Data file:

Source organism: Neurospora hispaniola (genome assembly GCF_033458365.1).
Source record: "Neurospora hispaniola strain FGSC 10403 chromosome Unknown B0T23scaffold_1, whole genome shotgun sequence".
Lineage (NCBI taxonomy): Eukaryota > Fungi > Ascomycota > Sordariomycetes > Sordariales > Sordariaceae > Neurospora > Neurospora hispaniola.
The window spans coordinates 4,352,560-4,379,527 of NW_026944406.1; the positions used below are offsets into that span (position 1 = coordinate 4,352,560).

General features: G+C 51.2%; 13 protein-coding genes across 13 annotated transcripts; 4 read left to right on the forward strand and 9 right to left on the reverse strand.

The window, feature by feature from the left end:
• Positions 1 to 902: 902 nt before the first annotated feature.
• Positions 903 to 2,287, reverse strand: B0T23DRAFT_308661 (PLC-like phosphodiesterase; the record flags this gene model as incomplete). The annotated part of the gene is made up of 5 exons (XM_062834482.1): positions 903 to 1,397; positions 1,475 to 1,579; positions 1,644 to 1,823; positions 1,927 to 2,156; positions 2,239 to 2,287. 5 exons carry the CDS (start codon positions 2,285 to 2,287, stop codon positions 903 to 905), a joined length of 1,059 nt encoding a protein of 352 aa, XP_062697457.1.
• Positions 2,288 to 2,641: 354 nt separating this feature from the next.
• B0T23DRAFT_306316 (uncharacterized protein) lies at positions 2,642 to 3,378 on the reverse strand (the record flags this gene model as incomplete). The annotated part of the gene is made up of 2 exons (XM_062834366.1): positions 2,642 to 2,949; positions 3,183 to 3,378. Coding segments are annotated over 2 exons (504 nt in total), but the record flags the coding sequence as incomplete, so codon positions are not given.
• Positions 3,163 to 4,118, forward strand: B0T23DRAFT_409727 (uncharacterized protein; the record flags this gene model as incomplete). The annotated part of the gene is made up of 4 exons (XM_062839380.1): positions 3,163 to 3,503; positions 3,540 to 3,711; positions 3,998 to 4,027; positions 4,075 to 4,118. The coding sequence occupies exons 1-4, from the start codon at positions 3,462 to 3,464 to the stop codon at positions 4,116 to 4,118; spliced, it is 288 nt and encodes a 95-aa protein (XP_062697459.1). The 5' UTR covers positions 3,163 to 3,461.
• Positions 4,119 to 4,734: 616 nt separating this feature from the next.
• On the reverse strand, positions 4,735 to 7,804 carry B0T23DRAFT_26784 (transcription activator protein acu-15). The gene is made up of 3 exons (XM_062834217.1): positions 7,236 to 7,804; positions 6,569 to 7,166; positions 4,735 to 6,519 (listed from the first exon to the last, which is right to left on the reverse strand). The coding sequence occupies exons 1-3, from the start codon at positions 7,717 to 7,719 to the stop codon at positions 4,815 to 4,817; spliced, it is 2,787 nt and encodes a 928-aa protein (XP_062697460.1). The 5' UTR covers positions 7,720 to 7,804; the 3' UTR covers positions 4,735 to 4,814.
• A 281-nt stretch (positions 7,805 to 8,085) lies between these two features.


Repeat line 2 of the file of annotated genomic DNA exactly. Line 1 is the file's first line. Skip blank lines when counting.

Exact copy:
Source record: "Neurospora hispaniola strain FGSC 10403 chromosome Unknown B0T23scaffold_1, whole genome shotgun sequence".